15. An in-Depth Survey of Visible Light Communication Based Positioning Systems.

    Science.gov (United States)

    Do, Trong-Hop; Yoo, Myungsik

    2016-01-01

    While visible light communication (VLC) has become the candidate for the wireless technology of the 21st century due to its inherent advantages, VLC based positioning also has a great chance of becoming the standard approach to positioning. Within the last few years, many studies on VLC based positioning have been published, but there are not many survey works in this field. In this paper, an in-depth survey of VLC based positioning systems is provided. More than 100 papers ranging from pioneering papers to the state-of-the-art in the field were collected and classified based on the positioning algorithms, the types of receivers, and the multiplexing techniques. In addition, current issues and research trends in VLC based positioning are discussed. PMID:27187395

  16. Defense-in-depth approach against a beyond design basis event

    Energy Technology Data Exchange (ETDEWEB)

    Hoang, H., E-mail: Hoa.hoang@ge.com [GE Hitachi Nuclear Energy, 1989 Little Orchard St., 95125 San Jose, California (United States)

    2013-10-15

    The US industry, with the approval of the Nuclear Regulatory Commission, is promoting an approach to add diverse and flexible mitigation strategies, or Flex, that will increase the defense-in-depth capability for the nuclear power plants in the event of beyond design basis event, such as at the Fukushima Dai-ichi station. The objective of Flex is to establish and indefinite coping capability to prevent damage to the fuel in the core and spent fuel pool, and to maintain the containment function by utilizing installed equipment, on-site portable equipment and pre-staged off-site resources. This capability will address both an extended loss of all Ac power and a loss of ultimate heat sink which could arise following a design basis event with additional failures, and conditions from a beyond design basis event. (author)

  17. Spatial resolution in depth-controlled surface sensitive x-ray techniques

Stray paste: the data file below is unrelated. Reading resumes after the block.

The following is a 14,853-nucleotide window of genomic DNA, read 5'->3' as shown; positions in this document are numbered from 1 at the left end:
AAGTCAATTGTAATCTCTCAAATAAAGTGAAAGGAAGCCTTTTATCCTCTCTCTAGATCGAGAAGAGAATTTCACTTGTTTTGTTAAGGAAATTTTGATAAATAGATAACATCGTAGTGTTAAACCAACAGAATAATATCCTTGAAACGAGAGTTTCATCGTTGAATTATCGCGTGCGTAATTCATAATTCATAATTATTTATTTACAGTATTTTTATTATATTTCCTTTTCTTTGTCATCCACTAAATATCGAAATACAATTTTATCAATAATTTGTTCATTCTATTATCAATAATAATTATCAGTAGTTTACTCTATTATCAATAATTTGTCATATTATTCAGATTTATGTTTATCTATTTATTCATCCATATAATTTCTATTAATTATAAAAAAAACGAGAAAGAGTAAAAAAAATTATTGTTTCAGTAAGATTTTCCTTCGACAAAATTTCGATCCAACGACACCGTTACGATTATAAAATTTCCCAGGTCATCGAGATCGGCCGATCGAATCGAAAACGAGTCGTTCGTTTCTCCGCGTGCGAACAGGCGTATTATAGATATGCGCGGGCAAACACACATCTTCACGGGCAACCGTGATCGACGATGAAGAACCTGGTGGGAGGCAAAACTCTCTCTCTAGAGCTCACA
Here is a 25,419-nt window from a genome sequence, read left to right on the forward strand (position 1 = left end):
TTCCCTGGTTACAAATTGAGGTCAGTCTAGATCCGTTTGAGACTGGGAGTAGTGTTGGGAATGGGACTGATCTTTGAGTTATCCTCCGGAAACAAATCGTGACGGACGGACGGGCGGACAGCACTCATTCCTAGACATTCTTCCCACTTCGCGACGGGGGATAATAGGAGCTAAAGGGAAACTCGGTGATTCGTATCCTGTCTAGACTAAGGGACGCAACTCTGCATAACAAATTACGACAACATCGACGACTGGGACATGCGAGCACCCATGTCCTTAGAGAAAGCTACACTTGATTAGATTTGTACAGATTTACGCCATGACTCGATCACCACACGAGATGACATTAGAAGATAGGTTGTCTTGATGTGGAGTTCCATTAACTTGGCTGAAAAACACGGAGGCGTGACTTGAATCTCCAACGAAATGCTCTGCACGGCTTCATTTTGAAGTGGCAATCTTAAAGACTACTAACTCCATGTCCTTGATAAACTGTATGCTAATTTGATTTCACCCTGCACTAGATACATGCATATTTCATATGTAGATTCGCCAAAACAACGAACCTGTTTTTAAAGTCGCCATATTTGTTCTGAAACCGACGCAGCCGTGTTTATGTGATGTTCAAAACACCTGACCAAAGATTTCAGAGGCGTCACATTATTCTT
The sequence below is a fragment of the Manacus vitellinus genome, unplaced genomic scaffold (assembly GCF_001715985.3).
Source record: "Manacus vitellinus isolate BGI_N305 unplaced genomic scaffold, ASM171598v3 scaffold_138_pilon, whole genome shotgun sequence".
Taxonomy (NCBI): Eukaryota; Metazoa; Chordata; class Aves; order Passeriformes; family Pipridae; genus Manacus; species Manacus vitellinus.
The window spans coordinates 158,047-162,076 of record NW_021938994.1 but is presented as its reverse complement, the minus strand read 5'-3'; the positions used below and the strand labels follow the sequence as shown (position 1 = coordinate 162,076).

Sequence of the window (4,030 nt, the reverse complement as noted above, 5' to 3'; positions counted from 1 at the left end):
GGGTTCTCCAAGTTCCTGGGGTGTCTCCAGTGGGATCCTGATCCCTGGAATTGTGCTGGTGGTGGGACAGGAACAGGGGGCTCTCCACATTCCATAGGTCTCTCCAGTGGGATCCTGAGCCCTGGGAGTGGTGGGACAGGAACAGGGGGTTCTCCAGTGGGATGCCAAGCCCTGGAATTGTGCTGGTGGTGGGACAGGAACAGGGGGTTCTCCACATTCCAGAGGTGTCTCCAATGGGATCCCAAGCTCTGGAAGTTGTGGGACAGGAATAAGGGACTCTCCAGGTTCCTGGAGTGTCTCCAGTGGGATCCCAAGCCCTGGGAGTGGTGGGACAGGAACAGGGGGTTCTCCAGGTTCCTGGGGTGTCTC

International Nuclear Information System (INIS)

    The spatial resolution along the surface normal and the total depth probed are two important parameters in depth-controlled surface sensitive X-ray techniques employing grazing incidence geometry. The two parameters are analyzed in terms of optical properties (refractive indices) of the media involved and parameters of the incident X-ray beam: beam divergence, X-ray energy, and spectral bandwidth. We derive analytical expressions of the required beam divergence and spectral bandwidth of the incident beam as a function of the two parameters. Sample calculations are made for X-ray energies between 0.1 and 100 keV and for solid Be, Cu, and Au, representing material matrices consisting of low, medium, and high atomic number elements. A brief discussion on obtaining the required beam divergence and spectral bandwidth from present X-ray sources and optics is given

  18. Defense-in-depth approach against a beyond design basis event

    International Nuclear Information System (INIS)

    The US industry, with the approval of the Nuclear Regulatory Commission, is promoting an approach to add diverse and flexible mitigation strategies, or Flex, that will increase the defense-in-depth capability for the nuclear power plants in the event of beyond design basis event, such as at the Fukushima Dai-ichi station. The objective of Flex is to establish and indefinite coping capability to prevent damage to the fuel in the core and spent fuel pool, and to maintain the containment function by utilizing installed equipment, on-site portable equipment and pre-staged off-site resources. This capability will address both an extended loss of all Ac power and a loss of ultimate heat sink which could arise following a design basis event with additional failures, and conditions from a beyond design basis event. (author)

  19. Method for performing diversity and defense-in-depth analyses of reactor protection systems

    International Nuclear Information System (INIS)

    The purpose of this NUREG is to describe a method for analyzing computer-based nuclear reactor protection systems that discovers design vulnerabilities to common-mode failure. The potential for common-mode failure has become an important issue as the software content of protection systems has increased. This potential was not present in earlier analog protection systems because it could usually be assumed that common-mode failure, if it did occur, was due to slow processes such as corrosion or premature wear-out. This assumption is no longer true for systems containing software. It is the purpose of the analysis method described here to determine points of a design for which credible common-mode failures are uncompensated either by diversity or defense-in-depth